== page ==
Library reading room

Library reading room

USF chapelThey believe in integrated hands-on research and are nationally ranked for this. USF has strong sciences and a new science building. Nursing is particularly strong. 96% of the nursing students pass the NCLEX on their first try; 98% are employed. Entrance into the nursing program is highly competitive: fewer than 60% are accepted as freshman. The program has high-tech simulation rooms, and clinicals start the sophomore year. Nursing students, since they can’t do a traditional study abroad, can do two international immersions: one in a hospital in Vietnam and the other assisting midwives in Guatemala at a clinic. Management/business is also strong with 7 majors; Entrepreneurship ranks 12th in the country. USF also has a 3+2 engineering program with USC; students spend 3 years in USF’s physics department and then transfer to USC to finish up the BS in engineering.

USF libraryThe Director of Admissions was “our kind of people” as one of the college counselors at my lunch table said: friendly, spoke with ease, was dressed in business casual, and relaxed but not unprofessional. He had the kind of demeanor that put people at ease quickly. He told us that USF just admitted their largest freshman class with 1265 students. Their student population is about 5300 – the “Big end of small or the small end of medium, whichever floats your boat.” No ethnic or racial group makes up more than 36% of the student population. They don’t look at writing on the SAT. Students should apply by the Early Action deadline of 11/15 to be considered for merit aid which is not available for international students, although they don’t have to take the TOEFL if they graduated from an English speaking school.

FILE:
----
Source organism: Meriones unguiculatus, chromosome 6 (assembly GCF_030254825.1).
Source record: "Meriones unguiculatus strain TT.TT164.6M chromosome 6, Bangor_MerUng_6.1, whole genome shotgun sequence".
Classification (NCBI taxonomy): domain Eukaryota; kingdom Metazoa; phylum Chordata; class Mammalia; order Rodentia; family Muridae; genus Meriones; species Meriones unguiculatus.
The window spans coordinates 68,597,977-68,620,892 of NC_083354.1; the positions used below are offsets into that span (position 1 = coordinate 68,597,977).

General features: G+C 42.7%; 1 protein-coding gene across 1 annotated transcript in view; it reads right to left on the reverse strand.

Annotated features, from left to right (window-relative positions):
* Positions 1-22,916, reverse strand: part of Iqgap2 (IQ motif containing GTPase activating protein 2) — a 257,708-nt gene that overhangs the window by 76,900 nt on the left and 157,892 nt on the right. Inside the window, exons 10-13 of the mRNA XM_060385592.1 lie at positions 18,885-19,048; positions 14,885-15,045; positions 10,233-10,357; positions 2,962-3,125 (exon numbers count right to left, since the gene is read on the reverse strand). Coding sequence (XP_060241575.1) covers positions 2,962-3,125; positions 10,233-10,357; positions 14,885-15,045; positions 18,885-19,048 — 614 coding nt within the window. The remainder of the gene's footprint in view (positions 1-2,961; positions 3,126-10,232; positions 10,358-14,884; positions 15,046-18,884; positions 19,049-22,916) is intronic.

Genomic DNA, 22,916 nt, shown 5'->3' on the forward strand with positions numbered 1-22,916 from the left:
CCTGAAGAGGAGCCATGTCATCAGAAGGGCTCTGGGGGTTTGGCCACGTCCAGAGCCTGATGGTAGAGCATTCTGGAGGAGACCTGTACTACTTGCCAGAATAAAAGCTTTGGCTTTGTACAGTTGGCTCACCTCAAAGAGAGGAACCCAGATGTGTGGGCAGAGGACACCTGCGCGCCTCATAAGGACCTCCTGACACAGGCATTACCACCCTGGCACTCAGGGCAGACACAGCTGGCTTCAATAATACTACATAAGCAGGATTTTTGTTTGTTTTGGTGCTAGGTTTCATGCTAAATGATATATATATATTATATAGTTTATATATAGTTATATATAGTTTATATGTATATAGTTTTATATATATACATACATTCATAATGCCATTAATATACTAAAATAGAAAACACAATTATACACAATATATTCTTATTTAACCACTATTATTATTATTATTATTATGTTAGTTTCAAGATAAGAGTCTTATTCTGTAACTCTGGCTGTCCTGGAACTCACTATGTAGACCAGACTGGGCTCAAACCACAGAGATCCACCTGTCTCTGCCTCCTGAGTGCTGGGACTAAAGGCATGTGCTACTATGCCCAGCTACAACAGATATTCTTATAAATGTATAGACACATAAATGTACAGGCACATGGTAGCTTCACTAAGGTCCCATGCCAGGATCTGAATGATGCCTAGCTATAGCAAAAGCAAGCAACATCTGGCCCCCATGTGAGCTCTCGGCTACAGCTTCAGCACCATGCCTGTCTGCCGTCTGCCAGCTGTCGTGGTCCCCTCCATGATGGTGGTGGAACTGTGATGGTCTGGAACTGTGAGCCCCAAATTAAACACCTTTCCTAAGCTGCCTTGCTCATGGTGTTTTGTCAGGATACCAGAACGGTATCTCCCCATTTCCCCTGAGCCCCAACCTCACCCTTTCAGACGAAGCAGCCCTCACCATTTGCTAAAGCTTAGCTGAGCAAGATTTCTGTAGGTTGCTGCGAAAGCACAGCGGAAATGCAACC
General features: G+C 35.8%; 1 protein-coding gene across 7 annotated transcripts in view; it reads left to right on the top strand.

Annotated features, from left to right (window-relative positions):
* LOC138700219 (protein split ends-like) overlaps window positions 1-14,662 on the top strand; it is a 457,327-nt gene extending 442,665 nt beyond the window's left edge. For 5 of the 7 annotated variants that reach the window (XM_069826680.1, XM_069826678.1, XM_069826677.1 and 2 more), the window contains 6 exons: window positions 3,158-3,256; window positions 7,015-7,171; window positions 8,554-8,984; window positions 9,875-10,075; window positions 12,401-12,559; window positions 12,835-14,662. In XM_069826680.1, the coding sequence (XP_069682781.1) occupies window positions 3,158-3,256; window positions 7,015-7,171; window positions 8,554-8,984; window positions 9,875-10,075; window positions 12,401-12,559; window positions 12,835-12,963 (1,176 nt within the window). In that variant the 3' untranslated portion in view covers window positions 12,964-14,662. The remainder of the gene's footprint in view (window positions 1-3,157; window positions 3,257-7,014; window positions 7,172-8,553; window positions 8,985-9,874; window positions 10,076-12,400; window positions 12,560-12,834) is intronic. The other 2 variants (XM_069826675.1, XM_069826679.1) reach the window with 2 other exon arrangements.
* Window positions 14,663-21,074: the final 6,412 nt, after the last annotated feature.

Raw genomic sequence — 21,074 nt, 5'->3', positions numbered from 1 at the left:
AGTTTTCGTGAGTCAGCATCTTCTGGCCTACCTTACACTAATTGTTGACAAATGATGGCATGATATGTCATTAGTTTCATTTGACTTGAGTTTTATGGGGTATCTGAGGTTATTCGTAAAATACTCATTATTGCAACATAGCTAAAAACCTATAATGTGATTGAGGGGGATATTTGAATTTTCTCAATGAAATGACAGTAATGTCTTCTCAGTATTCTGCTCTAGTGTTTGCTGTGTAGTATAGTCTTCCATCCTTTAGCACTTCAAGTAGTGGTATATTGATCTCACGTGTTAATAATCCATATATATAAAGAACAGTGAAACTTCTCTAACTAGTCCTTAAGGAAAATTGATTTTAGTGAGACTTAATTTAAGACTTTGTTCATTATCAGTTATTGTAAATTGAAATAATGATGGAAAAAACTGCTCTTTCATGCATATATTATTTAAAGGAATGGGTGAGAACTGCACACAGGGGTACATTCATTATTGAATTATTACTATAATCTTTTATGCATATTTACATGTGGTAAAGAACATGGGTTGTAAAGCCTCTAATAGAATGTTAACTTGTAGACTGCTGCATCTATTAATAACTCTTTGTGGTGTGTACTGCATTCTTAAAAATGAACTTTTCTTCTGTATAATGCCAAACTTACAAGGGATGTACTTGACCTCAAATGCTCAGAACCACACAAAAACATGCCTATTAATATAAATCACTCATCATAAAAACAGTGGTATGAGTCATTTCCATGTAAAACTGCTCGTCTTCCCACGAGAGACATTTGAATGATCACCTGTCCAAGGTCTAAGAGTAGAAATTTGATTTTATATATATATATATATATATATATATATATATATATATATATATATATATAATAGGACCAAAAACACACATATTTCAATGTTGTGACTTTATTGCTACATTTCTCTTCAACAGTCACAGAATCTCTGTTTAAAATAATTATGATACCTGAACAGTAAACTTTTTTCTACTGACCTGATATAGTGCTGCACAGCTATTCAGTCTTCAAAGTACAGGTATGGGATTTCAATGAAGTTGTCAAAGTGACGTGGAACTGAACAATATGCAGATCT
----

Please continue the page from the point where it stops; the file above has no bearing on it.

(c) 2012

Cal Maritime Academy

CAL STATE MARITIME, Vallejo, CA (visited on 7/17/12)